A Porker of an Idea
Roosevelt Thompson has been a pig farmer since 1979, when he set out to follow a dream he had always carried to own and operate a farm. That year he bought a farm in Point Leamington, Newfoundland that produced pork and eggs. His customers were mostly grocery stores in the Central Newfoundland area, as well as the provincial government's abattoir in St. John's. Although Roosevelt did some slaughtering at his farm, most was done at the government abattoir, which is where all the other pig farmers took their pigs for slaughter.
Then in 1992 the government abattoir closed, which put all the pig farmers in the province out of business. It also left a void in Roosevelt's business. To survive, he needed more outlets for his product to take the place of sales lost to the government abattoir. All the other producers at the time opted for the government buy-out; unless he came up with a bigger market for his pork, he would have to do the same thing. Meanwhile his daughter, who was just a little girl at the time, had a Cabbage Patch doll that came with adoption papers. This gave Roosevelt an idea.
"When all the hog producers in Newfoundland went out of business, I was caught wondering what I was going to do," he says. "But my daughter's doll got me thinking that perhaps we could start an adopt-a-pig program."
Roosevelt's idea was a simple one: People would pay a $50 deposit on a young pig, which would then be raised to full size (220 pounds on the hoof) at Leamington Farms a process that takes about five months. The customer would then pay another $200 for Leamington Farms slaughters the pig and butcher it to the customer's specifications. For an additional fee, customers could choose to have sausages, breakfast bacon and cured ham made as well.
Implementing the adopt-a-pig program required an investment of $60,000 (which over the period of a few years turned into more than $100,000 for such things as building expansion, grinders, meat saws, stainless steel sinks and tables, an extra cooler room, a smoker, sausage stuffer, etc.), but it was either that or take the government buy-out and give up his dream of farming. Roosevelt chose to put his money where his heart is.
To make people aware of his idea, Roosevelt made up flyers that not only described his idea but showed the types and numbers of cuts (chops, leg roasts, shoulder roasts, etc.) one would get from a full-grown pig. He distributed his first flyers to households in Twillingate, about a two-hour drive from Point Leamington. The idea worked like a charm, and has been working well ever since.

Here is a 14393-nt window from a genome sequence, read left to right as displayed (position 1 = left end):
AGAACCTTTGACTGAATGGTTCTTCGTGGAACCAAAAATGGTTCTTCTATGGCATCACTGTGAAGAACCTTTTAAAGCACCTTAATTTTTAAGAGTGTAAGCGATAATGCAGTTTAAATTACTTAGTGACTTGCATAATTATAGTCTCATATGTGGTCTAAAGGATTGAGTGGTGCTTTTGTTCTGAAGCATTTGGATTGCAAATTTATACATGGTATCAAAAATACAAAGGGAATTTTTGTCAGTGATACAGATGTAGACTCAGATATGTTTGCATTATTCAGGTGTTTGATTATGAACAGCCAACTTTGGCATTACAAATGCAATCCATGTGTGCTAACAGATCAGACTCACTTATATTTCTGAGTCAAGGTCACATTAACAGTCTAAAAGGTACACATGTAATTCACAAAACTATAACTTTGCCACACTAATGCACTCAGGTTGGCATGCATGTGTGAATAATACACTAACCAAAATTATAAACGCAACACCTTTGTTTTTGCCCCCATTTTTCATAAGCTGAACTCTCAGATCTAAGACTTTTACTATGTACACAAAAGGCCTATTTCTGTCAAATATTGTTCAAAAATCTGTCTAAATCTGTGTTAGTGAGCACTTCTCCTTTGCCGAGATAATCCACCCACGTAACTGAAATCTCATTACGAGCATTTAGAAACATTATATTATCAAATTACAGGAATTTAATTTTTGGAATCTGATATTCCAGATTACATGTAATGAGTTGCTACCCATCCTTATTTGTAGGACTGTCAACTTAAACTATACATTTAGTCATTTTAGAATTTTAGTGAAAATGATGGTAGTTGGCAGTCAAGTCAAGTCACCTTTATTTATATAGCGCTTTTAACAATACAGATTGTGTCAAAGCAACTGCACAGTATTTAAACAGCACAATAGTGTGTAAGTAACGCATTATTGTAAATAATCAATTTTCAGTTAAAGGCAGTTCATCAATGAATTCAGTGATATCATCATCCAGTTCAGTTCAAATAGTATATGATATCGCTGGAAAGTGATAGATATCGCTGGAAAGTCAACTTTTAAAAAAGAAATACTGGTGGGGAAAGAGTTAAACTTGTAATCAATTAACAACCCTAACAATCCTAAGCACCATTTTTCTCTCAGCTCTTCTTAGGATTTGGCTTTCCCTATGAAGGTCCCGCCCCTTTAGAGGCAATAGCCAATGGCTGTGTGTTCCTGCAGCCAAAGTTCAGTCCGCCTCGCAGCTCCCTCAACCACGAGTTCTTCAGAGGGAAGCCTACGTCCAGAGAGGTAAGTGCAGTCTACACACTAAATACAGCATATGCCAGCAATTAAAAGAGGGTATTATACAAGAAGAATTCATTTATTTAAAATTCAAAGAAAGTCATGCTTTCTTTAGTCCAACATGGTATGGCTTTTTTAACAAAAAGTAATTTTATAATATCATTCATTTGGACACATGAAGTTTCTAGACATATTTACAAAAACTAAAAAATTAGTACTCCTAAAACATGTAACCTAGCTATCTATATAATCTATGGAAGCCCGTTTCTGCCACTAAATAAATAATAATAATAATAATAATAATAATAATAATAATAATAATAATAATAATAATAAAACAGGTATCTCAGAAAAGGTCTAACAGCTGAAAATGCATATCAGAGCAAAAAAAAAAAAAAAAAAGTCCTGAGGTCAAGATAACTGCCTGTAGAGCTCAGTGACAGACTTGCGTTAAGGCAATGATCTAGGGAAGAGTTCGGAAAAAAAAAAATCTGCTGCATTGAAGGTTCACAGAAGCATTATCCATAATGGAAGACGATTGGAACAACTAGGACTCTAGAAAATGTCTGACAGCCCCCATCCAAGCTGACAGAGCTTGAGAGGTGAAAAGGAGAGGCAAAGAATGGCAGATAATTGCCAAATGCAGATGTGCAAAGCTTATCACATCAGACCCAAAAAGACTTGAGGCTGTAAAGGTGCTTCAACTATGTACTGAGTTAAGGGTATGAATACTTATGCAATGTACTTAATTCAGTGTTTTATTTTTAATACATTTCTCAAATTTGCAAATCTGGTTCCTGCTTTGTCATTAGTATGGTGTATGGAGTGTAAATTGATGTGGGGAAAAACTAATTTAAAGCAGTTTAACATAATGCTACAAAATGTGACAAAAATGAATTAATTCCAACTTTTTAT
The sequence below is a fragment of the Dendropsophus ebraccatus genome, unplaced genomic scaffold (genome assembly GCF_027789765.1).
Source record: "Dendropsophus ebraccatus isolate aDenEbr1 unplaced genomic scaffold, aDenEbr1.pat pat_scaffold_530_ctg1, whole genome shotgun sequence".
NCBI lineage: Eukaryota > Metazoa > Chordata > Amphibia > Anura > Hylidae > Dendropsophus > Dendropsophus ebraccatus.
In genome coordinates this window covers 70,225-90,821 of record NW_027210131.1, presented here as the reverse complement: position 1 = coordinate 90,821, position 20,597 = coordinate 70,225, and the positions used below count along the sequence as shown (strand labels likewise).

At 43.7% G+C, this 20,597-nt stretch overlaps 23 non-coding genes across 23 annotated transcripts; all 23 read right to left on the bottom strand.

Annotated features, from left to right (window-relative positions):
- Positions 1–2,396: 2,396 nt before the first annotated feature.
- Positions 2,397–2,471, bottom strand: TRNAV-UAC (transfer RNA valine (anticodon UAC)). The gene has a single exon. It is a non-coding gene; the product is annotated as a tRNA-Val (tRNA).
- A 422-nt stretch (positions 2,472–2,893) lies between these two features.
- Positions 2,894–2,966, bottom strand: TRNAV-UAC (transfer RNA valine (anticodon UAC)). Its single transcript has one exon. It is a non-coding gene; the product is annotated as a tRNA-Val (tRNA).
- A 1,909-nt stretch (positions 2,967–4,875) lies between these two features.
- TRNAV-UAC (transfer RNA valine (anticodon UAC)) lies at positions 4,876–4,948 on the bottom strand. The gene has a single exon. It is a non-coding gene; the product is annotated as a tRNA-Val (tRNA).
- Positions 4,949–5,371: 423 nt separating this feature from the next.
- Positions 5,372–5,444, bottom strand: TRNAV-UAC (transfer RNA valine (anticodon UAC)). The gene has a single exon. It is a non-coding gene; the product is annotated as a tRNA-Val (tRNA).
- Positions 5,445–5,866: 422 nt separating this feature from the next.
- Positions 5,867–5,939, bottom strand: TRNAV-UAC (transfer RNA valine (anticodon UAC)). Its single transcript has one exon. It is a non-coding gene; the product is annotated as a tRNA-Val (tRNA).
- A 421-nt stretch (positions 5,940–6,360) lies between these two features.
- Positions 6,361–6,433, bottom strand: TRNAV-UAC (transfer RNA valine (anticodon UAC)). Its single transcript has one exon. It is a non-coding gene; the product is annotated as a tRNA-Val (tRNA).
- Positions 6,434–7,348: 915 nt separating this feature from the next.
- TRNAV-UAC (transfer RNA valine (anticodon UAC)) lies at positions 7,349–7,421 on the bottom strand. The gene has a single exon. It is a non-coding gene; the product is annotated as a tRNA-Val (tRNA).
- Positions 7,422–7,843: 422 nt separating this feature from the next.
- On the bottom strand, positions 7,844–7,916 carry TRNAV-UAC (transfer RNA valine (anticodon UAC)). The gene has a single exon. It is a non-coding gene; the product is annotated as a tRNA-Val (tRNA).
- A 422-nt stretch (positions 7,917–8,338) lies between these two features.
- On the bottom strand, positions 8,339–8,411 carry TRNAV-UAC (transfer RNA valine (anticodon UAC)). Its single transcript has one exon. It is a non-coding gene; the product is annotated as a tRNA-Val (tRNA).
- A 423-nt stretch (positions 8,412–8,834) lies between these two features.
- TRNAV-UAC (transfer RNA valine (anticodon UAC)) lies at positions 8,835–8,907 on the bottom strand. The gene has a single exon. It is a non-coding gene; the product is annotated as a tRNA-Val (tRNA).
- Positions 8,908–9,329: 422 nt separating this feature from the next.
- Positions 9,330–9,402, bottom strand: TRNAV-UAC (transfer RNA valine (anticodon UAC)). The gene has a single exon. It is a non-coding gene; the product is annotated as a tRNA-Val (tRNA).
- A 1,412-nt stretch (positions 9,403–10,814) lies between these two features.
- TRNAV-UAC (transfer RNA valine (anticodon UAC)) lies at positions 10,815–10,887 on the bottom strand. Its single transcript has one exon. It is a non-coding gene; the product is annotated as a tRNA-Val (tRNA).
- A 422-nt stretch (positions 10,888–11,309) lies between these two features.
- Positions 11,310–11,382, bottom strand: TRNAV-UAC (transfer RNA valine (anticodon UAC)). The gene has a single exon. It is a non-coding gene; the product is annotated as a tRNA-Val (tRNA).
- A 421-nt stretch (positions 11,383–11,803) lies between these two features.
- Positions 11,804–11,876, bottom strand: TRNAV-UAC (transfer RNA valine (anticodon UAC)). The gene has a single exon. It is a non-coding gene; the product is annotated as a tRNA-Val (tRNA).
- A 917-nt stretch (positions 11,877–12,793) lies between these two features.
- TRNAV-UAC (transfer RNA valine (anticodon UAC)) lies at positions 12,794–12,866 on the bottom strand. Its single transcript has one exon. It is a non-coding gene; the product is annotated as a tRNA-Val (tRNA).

"After I put out that flyer, I really couldn't keep up with the business," he says. "I had to stop putting the flyer out because I was getting more orders than I could handle at the time."
Sixteen years later, Leamington Farms has become so successful as a pork-producing business that the farm gave up the egg enterprise entirely. One of the reasons for its success is that the enterprise is a "win-win" situation, for the farm as well as the customer.
The farm wins because it never has to produce something it can't sell - the product is presold. Also, the $50 "adoption fee" gives Leamington Farms a working capital to cover expenses until the product is marketable. Some customers pay off the adopted pig in monthly installments, which also helps with the farm's cash flow.
The customer is also a winner: The pork he or she gets is guaranteed fresh, unlike mainland-produced pork, which is at least six days old before it gets to the supermarkets in this province. Leamington Farms' pork is totally grain fed, as opposed to being waste-fed (scraps and food left over by humans, and sometimes animal by-product), which is the case with a number of pork producers in this country. Although some animals supplied to abattoirs by pork producers in mainland Canada are totally grain fed, both grain fed and non-grain fed pigs are slaughtered together and there is no way of the consumer knowing the source of the pork he is buying at the supermarket. Leamington Farms' government-licensed facility guarantees its pork to be grain fed. Not only that, Newfoundland pork is also disease free.
"Pigs in other provinces have many diseases and have to be continually vaccinated, but our pigs have never seen a needle," says Roosevelt. "Before the abattoir in St. John's closed, other countries, such as England were buying our breeder pigs because they had no diseases."
The price is also a winner for the customer, who gets 150 pounds of pork (dressed) for a total of $250, or $1.67 a pound.